texas shooting_1
A police officer stands near a vehicle after a shooting outside the Muhammad Art Exhibit and Contest sponsored by the American Freedom Defense Initiative in Garland, Texas May 3, 2015. Two gunmen who opened fire on Sunday at the anti-Islam art exhibit near Dallas featuring depictions of the Prophet Mohammad were themselves shot dead at the scene, a local CBS television affiliate and other local media reported, citing police. Reuters/Mike Stone

Update as of 5:24 a.m. EDT: Two Twitter accounts of Islamic State group-sympathizers who allegedly claimed responsibility for Sunday’s attack outside an art exhibit depicting the Prophet Muhammad near Dallas, Texas, have been suspended.

"Allahu Akbar!!!!! 2 of our brothers just opened fire at the Prophet Muhammad art exhibition in texas," one of the messages read, according to Fox News. “Kill Those That Insult The Prophet,” another message said.

Update as of 1:10 a.m. EDT: An explosion was heard at the scene where bomb squads were assessing the vehicle used by two gunmen who opened fire on a security officer outside an art exhibit depicting the Prophet Muhammad on Sunday in Dallas, Texas, according to tweet by a NBC News reporter. However, police did not confirm the report.

Far-right Dutch politician Geert Wilders, who was attending the event in the suburb of Garland, had posted a picture with the SWAT team shortly after the shooting.

Original story:

A vehicle used by two gunmen who opened fire on a security officer outside an exhibit depicting the Prophet Muhammad on Sunday in the Dallas, Texas, suburb of Garland, is being checked for explosives, officials said, adding that there is no immediate threat to the area. The two armed men, who according to some reports were sympathizers of the Islamic State group, were shot dead by police.

The two men opened fire minutes before the exhibit was coming to an end. The FBI will activate an electronic pulse near the Curtis Culwell Center -- where the shooting took place -- to help identify anything with an electronic transmission, Fox 4 News reported, as officials investigate the possibility of a bomb in the neighborhood. Garland Police Department earlier said, in a statement, that the vehicle may contain an "incendiary device," adding that nearby businesses were evacuated.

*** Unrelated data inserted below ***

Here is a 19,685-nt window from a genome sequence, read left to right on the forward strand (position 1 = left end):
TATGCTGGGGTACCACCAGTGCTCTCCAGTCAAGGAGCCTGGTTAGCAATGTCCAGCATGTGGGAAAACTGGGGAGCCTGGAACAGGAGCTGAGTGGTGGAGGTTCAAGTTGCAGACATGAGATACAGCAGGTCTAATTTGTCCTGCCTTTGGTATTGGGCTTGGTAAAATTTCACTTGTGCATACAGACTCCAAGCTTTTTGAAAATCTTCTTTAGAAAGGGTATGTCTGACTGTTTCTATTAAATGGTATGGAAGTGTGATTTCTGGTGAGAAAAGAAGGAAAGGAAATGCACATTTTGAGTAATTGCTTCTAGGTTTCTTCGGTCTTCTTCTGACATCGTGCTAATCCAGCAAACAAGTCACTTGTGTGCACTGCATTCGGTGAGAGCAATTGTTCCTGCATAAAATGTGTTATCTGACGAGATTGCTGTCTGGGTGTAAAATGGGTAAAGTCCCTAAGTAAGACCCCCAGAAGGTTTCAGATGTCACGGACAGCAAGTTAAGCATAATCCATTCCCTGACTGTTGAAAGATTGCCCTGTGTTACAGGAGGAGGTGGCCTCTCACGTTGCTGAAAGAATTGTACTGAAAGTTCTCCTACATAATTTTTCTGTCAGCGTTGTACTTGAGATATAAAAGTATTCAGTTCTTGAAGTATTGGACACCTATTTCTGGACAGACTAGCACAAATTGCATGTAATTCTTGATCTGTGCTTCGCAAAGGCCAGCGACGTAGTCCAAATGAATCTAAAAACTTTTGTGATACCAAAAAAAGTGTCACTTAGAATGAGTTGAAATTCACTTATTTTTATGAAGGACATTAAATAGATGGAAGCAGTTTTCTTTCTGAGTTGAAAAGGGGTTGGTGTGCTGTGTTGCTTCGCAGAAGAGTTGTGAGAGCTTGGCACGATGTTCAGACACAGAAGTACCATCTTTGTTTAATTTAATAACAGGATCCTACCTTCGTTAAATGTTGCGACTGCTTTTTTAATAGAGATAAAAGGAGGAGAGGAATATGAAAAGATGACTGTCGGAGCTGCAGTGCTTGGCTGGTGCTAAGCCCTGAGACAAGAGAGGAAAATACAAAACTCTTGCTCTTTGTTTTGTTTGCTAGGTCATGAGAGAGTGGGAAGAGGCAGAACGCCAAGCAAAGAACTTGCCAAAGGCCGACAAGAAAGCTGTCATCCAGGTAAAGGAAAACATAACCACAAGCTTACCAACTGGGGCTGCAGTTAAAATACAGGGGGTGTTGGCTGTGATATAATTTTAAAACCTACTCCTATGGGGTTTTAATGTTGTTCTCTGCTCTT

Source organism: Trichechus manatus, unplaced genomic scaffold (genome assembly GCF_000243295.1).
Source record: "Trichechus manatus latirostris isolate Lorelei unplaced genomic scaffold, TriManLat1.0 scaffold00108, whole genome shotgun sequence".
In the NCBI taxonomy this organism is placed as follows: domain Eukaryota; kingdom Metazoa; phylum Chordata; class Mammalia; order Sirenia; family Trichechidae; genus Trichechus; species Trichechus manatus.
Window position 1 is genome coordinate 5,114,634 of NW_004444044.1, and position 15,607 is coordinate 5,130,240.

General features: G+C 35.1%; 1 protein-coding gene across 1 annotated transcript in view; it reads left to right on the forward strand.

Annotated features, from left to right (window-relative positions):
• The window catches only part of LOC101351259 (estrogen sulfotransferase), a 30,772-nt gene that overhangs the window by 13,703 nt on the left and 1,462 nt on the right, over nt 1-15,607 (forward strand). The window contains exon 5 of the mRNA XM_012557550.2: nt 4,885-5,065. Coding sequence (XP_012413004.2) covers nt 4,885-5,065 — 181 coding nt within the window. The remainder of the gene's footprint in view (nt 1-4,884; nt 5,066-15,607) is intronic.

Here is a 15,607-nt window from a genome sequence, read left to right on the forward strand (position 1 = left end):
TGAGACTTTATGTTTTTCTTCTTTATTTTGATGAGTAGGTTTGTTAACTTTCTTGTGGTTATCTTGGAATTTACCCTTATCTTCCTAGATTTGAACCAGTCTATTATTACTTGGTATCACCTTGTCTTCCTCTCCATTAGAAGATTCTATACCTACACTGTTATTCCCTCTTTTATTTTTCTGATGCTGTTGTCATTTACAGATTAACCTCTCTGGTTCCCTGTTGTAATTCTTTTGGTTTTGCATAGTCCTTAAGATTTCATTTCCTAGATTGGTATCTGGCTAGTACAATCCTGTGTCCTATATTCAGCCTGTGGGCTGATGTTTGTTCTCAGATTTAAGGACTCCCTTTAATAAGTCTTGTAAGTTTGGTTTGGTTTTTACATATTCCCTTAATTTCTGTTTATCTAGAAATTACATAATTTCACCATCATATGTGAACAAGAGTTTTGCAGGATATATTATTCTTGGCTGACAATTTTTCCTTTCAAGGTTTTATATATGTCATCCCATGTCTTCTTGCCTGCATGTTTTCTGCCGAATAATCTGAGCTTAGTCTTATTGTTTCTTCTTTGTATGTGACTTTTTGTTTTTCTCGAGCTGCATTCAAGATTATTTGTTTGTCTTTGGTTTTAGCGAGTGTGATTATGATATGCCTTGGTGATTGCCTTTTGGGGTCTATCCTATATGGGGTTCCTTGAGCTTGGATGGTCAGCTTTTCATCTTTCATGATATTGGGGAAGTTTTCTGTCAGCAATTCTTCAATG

“Texas officials are actively investigating to determine the cause and scope of the senseless attack in Garland, Texas,” Gov. Greg Abbott said, in a statement.

The search of the suspects’ vehicle could take hours because it is “a very slow, tedious operation that goes on,” police spokesman Joe Harn said, according to CNN. A large area around the center, where the controversial Jihad Watch Muhammad Art Exhibit and Cartoon Contest was being held Sunday night, had been blocked by police.

"We were prepared for something like this," Harn said, according to CNN, adding that it is unclear if the shooting was connected to the art exhibit. Authorities reportedly said that about 200 people attended the event, which was led by prominent conservatives who are critical of Islam.

Meanwhile, a website that monitors militant activity around the world reported that an ISIS member had claimed on Twitter that the attack was carried out by sympathizers of the Sunni militant group.

The Los Angeles Times reported of two Twitter accounts that allegedly posted about the shooting -- with one using the hashtag "#texasattack" -- before the incident took place. One user wrote, “May Allah accept us as mujahideen,” according to the LA Times. A reporter from the Dallas Morning News wrote on her Twitter account that the Garland Police Department did not know of any “credible threat” leading up to the event.

The security officer who was injured in the incident -- identified as Bruce Joiner -- was released from hospital Sunday night after his wounds were treated. The gunmen have not yet been identified.